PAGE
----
In which we close in on the final days of a Patron Saint.
Where discovering Buster Keaton and Charlie Chaplin films for the first time has been a true joy, I was apprehensive about taking on The Passion of Joan of Arc. Like many of the movies I’m watching this year, it’s another well-regarded classic of silent cinema but it stands apart as a heavy and earnest piece of work. Going into it, I knew it would not be an easy watch.
Released in 1928, the film was an unusual and somewhat controversial French and Danish effort, with Scandinavian director Carl Theodor Dreyer in the director’s chair. Joan of Arc had seen a resurgence in interest after the first world war, with her being sainted in 1920. Drastically condensing history, the film combines 18 months of her interrogation into a single act followed by her execution.
Two elements raise the film into the pantheon of 1920s masterpieces, the tight direct of Dreyer and mesmerisingly iconic lead performance of Renee Falconetti. Almost every shot of a character is a close up on their face, with actors displayed naturally without any makeup to emphasises the harsh reality of the situation. The viewer becomes the listener as we look up to the judges and always down at Joan. Joan herself constantly gazes over our eyeline and heads to god, creating an unnerving feeling we aren’t who she’s talking to. The set up is uncomfortably close as we’re forced to face up to the corruption of the church and pain of the heroine.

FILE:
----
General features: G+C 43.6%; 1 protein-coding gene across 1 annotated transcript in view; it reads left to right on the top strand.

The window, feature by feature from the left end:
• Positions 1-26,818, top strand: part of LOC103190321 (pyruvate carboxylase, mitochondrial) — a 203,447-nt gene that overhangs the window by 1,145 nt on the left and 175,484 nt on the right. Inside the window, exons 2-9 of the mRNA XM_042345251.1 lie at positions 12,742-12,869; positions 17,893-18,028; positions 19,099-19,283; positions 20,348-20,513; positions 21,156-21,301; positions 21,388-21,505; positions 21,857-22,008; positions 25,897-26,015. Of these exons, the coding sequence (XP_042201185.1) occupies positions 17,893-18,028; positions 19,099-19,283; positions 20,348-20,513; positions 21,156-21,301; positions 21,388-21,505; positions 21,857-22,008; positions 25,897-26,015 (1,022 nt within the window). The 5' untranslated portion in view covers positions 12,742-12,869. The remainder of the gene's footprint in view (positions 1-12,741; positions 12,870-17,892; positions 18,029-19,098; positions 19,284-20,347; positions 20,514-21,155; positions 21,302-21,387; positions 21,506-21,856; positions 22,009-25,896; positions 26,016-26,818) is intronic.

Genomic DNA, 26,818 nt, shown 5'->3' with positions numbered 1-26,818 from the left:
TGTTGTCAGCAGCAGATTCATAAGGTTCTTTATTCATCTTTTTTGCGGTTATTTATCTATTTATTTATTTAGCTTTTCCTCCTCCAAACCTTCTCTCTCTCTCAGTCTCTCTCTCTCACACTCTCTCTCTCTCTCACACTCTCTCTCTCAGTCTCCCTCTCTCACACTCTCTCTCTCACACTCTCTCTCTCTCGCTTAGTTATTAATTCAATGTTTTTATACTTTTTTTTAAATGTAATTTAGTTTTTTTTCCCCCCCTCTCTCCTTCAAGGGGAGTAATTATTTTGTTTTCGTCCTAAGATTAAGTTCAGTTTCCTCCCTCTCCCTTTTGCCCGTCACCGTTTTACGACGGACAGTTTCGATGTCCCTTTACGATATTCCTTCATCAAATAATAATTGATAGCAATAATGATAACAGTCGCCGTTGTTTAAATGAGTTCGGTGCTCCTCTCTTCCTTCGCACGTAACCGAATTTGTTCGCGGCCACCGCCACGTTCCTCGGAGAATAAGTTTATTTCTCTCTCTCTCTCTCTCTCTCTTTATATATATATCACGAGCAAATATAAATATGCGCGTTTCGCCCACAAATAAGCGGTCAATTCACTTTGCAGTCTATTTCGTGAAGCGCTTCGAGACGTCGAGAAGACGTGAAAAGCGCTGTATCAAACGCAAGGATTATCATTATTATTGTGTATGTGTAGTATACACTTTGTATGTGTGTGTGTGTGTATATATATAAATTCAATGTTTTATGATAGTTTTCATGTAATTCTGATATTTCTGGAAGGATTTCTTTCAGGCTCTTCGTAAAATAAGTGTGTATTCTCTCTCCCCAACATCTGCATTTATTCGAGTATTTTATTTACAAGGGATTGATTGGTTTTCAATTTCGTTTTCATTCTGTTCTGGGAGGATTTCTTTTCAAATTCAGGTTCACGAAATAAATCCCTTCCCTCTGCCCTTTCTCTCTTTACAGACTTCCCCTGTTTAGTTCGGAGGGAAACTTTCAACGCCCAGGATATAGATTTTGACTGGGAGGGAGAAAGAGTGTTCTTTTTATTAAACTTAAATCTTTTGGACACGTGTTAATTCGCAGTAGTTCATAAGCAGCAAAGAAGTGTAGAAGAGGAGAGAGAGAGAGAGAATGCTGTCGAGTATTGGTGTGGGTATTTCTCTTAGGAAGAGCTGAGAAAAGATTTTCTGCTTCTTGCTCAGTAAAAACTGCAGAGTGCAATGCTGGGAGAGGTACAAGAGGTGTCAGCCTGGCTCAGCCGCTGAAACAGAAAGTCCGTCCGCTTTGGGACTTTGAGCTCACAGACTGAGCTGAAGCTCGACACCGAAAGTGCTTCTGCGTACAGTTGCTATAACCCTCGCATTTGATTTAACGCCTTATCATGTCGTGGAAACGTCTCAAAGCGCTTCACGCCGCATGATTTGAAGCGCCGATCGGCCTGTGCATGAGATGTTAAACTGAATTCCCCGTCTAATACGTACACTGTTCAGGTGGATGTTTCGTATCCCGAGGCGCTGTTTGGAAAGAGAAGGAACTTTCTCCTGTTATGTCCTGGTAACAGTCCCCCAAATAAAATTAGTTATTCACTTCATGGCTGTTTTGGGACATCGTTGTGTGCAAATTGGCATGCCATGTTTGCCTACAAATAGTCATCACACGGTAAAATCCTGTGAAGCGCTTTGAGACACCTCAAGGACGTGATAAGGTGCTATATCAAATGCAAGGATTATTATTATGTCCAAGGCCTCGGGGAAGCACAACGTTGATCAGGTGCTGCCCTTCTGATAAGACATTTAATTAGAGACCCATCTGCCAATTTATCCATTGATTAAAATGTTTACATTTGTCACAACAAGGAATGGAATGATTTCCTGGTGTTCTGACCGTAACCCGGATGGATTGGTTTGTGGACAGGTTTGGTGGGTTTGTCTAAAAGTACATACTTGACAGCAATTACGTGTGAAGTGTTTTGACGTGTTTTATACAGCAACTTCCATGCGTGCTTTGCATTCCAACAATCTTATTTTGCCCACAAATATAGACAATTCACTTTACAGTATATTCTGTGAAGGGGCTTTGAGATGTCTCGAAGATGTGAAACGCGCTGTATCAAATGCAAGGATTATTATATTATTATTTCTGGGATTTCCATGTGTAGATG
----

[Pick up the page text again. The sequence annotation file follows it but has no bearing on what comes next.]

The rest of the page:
This approach couldn’t have worked without the incredible skill of Falconetti in projecting her internal struggle with few words and little movement. It’s the almost blank nature of her face that somehow says everything that’s going on in Joan’s mind as she questions herself, her beliefs and the words of those around her.
Despite these fantastic achievements, there is an oddness and perhaps dreariness to The Passion of Joan of Arc that makes it hard to enjoy, whilst easy to admire. The bare sets and close ups work well to create mood and tension but are repetitive and draining to watch. Of course, that’s how Joan feels and we are successfully forced into her shoes through these choices – I for one have no desire to return to them.
With the film following the interrogation and execution of Joan (not a spoiler, she died in 1431), there’s hardly anything but exposition and dialogue until the final scene where a riot begins. As Roger Ebert wrote in his review, “perhaps the secret of Dreyer’s success is that he asked himself, “What is this story really about?” And after he answered that question, he made a movie about absolutely nothing else.”
The Passion of Joan of Arc is faithful and brutalist cinema but takes its toll on the viewer. There’s no denying the power and importance of this movie, yet it’s hard to recommend to all but film enthusiasts and historians. For those that do watch, prepare for an experience truly like no other.
Let me know what you think by joining the conversation on Twitter.